Bike path expansion could bring younger generation to Davenport

A Pew Research survey found most bike commuters are 16 to 44 years old

DAVENPORT, Iowa - The City of Davenport has unveiled the first draft of its Davenport Go plan. 

It's a mix of bike lanes on the street and mixed-use trails that will work together to connect pre-existing trails. 

There's no word on how much all of it will cost yet, but city leaders hope to finalize the design this month and have an estimate by early next year. 

Tom Donahoe has been commuting to work on his bike for five years. Only extreme hot or cold temperatures can force him into his car. 

"It just puts me in a good frame of mind when I get physical activity on the front and end of every day," said Donahoe, who is also on the steering committee for the Davenport Go plan and a member of the Quad Cities Bicycle Club. "Somebody said once, 'Any day that starts and ends with a bike ride can't be all bad.'"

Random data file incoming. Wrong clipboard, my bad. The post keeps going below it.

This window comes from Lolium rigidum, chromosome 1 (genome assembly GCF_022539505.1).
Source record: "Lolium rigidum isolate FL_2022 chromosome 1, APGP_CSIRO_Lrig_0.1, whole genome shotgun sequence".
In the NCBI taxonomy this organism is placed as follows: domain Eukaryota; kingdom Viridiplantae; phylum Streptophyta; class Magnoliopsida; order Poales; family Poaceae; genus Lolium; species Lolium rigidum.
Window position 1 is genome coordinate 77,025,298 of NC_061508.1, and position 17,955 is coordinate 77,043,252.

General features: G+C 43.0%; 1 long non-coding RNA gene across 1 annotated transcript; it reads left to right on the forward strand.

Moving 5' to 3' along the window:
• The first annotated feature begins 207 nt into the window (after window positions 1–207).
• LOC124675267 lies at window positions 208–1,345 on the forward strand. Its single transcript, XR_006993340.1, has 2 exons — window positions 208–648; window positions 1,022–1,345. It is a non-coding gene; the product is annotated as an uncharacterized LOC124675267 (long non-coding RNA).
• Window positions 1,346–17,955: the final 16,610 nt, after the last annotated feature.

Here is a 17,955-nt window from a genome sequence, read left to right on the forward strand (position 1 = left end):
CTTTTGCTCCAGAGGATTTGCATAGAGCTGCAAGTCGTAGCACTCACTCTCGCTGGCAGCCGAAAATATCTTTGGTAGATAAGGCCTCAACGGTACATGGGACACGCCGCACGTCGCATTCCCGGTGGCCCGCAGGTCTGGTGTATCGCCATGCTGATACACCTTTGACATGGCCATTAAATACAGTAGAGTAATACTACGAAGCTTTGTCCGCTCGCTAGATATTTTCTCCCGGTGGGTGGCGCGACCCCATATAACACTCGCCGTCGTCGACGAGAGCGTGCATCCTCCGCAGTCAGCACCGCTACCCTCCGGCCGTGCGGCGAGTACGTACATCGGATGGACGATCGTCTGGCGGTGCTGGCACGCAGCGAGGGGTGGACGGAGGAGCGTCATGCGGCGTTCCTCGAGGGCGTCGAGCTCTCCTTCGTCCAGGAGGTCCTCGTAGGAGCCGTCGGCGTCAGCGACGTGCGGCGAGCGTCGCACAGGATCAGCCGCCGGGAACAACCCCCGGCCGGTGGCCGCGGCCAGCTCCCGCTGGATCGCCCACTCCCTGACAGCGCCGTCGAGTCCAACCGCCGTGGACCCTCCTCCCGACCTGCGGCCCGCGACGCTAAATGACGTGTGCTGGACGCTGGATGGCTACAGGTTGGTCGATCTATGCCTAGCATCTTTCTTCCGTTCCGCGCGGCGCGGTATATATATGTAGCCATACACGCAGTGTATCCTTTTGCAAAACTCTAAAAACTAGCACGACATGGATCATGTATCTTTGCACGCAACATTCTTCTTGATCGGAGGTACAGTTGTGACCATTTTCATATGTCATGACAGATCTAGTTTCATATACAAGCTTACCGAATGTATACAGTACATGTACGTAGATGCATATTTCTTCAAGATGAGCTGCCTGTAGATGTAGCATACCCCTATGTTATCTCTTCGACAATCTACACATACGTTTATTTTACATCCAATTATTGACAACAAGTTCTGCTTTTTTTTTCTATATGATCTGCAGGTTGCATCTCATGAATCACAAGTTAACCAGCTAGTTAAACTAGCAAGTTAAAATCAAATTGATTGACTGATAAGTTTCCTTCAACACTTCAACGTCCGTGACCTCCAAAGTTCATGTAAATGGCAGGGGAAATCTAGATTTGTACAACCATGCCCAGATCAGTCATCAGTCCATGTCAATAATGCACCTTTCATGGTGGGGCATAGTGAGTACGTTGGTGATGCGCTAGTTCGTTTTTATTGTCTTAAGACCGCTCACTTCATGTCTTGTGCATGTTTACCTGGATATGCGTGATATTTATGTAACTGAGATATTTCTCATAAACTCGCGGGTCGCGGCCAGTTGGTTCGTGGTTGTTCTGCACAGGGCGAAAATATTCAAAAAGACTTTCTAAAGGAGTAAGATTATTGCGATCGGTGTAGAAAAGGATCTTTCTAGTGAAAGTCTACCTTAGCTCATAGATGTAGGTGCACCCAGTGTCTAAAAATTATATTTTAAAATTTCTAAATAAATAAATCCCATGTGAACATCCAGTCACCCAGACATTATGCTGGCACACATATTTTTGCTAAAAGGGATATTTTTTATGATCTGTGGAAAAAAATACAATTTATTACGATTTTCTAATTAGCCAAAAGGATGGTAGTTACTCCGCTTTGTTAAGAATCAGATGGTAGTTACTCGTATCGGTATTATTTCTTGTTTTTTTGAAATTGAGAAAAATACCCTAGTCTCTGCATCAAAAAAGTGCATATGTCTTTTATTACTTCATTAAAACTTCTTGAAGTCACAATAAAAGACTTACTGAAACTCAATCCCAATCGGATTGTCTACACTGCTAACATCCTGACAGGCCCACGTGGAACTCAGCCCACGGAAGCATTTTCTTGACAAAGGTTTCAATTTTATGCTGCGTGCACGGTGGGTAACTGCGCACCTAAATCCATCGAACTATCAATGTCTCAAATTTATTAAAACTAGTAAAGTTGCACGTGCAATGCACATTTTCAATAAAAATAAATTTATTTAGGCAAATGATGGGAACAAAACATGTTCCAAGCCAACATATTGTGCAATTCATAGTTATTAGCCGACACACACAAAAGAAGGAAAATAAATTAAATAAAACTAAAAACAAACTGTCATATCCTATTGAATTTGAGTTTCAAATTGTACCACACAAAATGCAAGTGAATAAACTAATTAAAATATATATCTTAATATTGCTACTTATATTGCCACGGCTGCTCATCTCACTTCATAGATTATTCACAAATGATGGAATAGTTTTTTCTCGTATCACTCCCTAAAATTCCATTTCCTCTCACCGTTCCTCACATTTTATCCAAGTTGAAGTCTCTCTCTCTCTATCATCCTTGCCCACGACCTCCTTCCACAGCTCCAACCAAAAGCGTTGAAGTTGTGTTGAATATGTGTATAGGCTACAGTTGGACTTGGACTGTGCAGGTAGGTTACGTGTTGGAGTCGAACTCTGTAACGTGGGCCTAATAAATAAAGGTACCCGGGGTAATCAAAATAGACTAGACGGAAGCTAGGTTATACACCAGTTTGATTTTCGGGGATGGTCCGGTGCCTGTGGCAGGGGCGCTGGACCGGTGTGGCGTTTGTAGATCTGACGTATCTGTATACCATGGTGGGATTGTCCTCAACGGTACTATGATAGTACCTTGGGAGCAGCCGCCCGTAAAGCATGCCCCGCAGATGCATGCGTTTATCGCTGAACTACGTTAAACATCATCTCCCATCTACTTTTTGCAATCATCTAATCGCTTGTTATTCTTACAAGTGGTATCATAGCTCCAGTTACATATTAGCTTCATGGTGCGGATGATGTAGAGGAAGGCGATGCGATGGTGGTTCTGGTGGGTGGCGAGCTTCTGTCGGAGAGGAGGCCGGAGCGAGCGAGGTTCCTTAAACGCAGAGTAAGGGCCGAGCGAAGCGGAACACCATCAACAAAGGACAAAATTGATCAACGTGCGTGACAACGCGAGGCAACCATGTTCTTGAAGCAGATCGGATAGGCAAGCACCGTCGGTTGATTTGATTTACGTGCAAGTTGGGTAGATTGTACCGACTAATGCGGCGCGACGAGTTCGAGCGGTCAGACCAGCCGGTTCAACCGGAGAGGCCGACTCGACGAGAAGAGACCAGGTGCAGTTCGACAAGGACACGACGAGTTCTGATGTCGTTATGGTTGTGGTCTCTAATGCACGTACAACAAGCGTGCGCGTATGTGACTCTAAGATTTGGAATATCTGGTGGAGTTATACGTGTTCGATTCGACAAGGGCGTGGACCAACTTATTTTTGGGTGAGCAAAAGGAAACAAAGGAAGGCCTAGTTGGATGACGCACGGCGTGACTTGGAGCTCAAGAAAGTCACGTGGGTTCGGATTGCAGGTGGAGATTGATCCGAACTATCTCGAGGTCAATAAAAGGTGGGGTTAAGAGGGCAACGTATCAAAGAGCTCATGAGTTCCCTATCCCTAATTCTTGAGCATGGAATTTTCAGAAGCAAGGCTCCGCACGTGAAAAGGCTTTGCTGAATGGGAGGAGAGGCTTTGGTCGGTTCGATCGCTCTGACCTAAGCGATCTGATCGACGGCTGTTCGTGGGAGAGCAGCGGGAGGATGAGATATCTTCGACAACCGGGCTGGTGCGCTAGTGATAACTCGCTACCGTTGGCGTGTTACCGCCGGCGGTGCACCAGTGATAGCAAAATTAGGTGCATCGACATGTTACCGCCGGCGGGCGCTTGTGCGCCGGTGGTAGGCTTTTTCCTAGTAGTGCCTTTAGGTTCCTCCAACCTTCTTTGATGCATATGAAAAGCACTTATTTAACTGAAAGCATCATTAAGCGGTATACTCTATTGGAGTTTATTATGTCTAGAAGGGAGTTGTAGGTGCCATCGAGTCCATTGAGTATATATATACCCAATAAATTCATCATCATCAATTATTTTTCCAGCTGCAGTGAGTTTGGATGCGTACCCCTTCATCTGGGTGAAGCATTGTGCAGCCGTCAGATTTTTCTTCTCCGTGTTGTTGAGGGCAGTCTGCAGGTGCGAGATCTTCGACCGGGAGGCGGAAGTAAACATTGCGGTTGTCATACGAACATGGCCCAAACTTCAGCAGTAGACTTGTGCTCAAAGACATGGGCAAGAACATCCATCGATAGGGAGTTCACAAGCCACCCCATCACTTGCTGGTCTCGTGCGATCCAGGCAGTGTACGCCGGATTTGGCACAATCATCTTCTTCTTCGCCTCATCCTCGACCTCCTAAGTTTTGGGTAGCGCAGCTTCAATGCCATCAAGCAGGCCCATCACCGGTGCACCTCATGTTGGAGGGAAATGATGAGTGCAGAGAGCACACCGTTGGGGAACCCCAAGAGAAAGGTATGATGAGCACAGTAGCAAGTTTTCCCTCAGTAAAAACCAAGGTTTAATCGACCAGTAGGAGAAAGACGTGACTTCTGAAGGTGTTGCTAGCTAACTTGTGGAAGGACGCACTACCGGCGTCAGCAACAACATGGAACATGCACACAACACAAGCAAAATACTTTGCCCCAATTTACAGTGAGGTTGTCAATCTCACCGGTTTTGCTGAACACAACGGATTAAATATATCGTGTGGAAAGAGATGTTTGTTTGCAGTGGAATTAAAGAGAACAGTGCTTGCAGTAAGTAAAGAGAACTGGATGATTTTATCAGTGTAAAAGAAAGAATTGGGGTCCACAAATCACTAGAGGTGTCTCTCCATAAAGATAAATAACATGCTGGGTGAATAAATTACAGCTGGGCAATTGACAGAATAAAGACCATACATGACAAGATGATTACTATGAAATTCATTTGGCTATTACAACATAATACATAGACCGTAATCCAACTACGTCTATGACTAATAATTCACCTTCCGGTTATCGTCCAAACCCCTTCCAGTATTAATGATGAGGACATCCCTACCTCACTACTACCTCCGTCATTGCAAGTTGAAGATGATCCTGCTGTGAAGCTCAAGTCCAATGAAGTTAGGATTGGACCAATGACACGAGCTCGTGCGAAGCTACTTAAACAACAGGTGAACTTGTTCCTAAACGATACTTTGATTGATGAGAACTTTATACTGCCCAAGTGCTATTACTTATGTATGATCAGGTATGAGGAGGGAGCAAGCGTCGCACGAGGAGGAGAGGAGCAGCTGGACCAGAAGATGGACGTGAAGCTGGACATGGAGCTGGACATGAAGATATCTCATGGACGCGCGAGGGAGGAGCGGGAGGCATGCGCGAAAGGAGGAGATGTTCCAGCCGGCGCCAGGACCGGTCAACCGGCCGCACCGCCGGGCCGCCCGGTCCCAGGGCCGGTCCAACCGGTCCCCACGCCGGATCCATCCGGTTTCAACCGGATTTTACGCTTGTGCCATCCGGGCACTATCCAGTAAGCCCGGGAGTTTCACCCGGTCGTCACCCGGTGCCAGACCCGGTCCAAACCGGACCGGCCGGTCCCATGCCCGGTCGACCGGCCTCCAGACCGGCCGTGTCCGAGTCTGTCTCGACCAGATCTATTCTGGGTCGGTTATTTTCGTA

Soon more people will be able to easily commute on their bike like Donahoe because the plan creates a grid of pathways for people who don't want to use a car to get around. 

"This really connects the dots so to speak," he said.

Ruby's is a bike bar and repair shop in Downtown Davenport, and a symbol of the bike-friendly movement. 

Owner Ruben Garcia said the plan mirrors ones he's seen in bigger, more bike-able cities. 

"They need a better way to get around town. That's just plain and simple," Garcia said. "They need a better way to get around town. With these bike paths and bike trails, I think it will help."

Garcia said the trails will also help draw a younger generation to davenport. 

A Pew Research survey found most bike commuters are 16 to 44 years old, and these new trails will make it easier for them to commute all over the city on two wheels instead of four.

"You can see the trend," Garcia said. "The trend is turning."

Donahue said the city needs more millennials, whether they are biking to work or not. 

"This plan is something that I think helps us sell our area, or sell this region, to that part of the workforce that we really need to sustain the Quad Cities," he said.


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